Here is her response: “I am here today and on Sunday, Feb. 3 to give the Anthem back its voice, to stand for that historic choice of words, the way it unites us when we hear it and to free it from the same prejudices and struggles I have fought long and hard for all my life, from walking back hallways, from marching with our social leaders, from using my voice for good — I have been in the forefront of this battle longer than most of those voicing their opinions to win the right to sing our country’s Anthem on a stage as large as the Super Bowl LIII.” (Reported in Vanity Fair)

I disagree with her perspective on the National Anthem. But that’s not the point. It doesn’t matter. Because this is Big Ma. Big Ma set in her ways. She has some old ideas. It is actually hilarious: of all the contemporary popular hot vocalists available, the NFL’s uncool factor is so great the old boys club had to resort to Big Ma. In other words, the boycott won.

But I refuse to be mad a Big Ma. I refuse to dishonor her or insult her. Big Ma earned this in deeper ways than you or I can imagine. It is so easy to be a couch potato revolutionary criticizing her for “selling us out”. But I have to acknowledge that I have never had to march through a viciously hateful white mob in the 1960s where the police weren’t protecting me from them because the police were them. And I have to acknowledge that those brilliant artist moguls, who can afford to dismiss this kind of offer for a higher purpose, benefit from the horrific price artists in Big Ma’s era paid. They stand on Gladys’ shoulders.

I got nothing but love for my people, which means I have to honor Big Ma. I have to respect her hard-earned point of view and learn from her. And I pray that the Great Spirit breathes through her song …. her song … with such power that hateful hearts melt. I mean …

“I Heard it Through the Grapevine”! She took a Marvin Gaye hit … and did it better! All things are possible.

I am blessed to have had a Big Ma in my life. Looking at news media coverage of protests of the latest law enforcement killing, she would’ve shaken her head, and said: why those young folk causing all that raucous in the streets? They gonna get themselves hurt, arrested or killed! I would’ve respectfully explain it to her. Then she might’ve said: well, what good is it going to do? I then would’ve given my perspective on the necessity of confronting these injustices in the streets where they occur. But, her mind would’ve been made up.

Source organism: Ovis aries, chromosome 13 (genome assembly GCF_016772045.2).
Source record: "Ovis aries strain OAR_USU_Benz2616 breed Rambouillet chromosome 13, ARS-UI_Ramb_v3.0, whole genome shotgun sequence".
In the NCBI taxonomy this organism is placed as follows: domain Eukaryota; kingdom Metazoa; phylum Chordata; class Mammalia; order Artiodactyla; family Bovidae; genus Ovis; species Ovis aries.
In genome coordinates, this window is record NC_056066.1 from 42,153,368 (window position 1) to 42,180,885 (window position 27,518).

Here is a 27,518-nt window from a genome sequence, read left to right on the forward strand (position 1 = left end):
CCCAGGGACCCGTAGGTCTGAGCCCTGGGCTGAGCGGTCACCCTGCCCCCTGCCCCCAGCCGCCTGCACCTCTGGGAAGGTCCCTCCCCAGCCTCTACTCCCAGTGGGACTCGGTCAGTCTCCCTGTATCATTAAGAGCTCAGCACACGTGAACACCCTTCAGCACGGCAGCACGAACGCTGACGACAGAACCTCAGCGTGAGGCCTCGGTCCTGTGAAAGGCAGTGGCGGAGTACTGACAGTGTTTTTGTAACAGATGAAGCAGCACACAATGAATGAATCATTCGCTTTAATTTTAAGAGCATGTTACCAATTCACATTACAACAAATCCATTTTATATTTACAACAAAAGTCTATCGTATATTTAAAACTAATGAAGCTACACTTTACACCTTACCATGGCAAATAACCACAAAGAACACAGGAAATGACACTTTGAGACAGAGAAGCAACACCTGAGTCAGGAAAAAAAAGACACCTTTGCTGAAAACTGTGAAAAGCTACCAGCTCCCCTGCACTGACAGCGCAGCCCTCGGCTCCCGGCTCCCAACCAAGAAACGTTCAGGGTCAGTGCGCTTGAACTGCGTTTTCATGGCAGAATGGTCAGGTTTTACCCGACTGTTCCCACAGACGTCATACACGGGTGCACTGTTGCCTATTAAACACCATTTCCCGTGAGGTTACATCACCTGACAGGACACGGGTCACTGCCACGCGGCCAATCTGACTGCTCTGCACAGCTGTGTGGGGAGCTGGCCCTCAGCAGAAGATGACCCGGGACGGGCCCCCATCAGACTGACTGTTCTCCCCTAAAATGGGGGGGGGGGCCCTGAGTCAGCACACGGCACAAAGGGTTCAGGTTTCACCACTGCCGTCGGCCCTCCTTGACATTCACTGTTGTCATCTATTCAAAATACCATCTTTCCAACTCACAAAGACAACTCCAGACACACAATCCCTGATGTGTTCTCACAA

Then I would change the subject. Respectfully, agreeing to disagree, because that is Big Ma! I believe in power to the people, but no way I’m going to miss out on all that Black love and sweet potato pie. I know three things about my Big Ma, may she rest in power: she loved God and her people. She did more with her eighth grade education than I’ve done with my Ivy League Master’s, which I wouldn’t have if it were not for her. And I know that if those young freedom fighters brought the revolution to the block, her kitchen and doors would be open and their bellies would be full. I believe her sweet potato pies could fuel a revolution.

However…for those who refuse to let Big Ma Gladys off the hook, who are the true revolutionaries, and are really standing with Kap … I have a modest proposal.

Boycott the Super Bowl. Refuse to watch it. Never watch another one. Boycott all Super Bowl Parties! And boycott all sponsors and all artists who appear in a Super Bowl commercial. Including Serena and Cardi B. I mean if we are going to denounce the few artists getting paid to perform at the Super Bowl, then we really should boycott all artists putting money into NFL coffers, right?

As for me … let me put in my chicken wings and chili order. Much love and respect to Kap. To all the boycotting artists (You won!!!!) To all the Big Ma’s who sustained us. To Gladys.

Sing Gladys sing! Sing until the walls come tumbling down.

And after my church’s Super Bowl Party is over … I will continue to do justice, love mercy and walk with God.

As the poet said: the revolution will not be televised. It will be live.*
(* Gil Scott Heron)